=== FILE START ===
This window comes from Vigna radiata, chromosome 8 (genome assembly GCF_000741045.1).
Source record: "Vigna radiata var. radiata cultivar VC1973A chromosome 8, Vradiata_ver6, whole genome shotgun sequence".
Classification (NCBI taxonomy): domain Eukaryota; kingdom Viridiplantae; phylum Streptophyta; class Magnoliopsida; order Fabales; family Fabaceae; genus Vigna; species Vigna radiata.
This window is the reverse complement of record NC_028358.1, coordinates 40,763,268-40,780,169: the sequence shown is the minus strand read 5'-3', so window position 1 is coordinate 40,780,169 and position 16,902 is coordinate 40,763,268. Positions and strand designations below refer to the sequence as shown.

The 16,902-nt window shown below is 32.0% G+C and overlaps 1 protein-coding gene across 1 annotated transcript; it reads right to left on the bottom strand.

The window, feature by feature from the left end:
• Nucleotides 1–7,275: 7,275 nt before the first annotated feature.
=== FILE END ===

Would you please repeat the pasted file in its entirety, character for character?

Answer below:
This window comes from Vigna radiata, chromosome 8 (genome assembly GCF_000741045.1).
Source record: "Vigna radiata var. radiata cultivar VC1973A chromosome 8, Vradiata_ver6, whole genome shotgun sequence".
Classification (NCBI taxonomy): domain Eukaryota; kingdom Viridiplantae; phylum Streptophyta; class Magnoliopsida; order Fabales; family Fabaceae; genus Vigna; species Vigna radiata.
This window is the reverse complement of record NC_028358.1, coordinates 40,763,268-40,780,169: the sequence shown is the minus strand read 5'-3', so window position 1 is coordinate 40,780,169 and position 16,902 is coordinate 40,763,268. Positions and strand designations below refer to the sequence as shown.

The 16,902-nt window shown below is 32.0% G+C and overlaps 1 protein-coding gene across 1 annotated transcript; it reads right to left on the bottom strand.

The window, feature by feature from the left end:
• Nucleotides 1–7,275: 7,275 nt before the first annotated feature.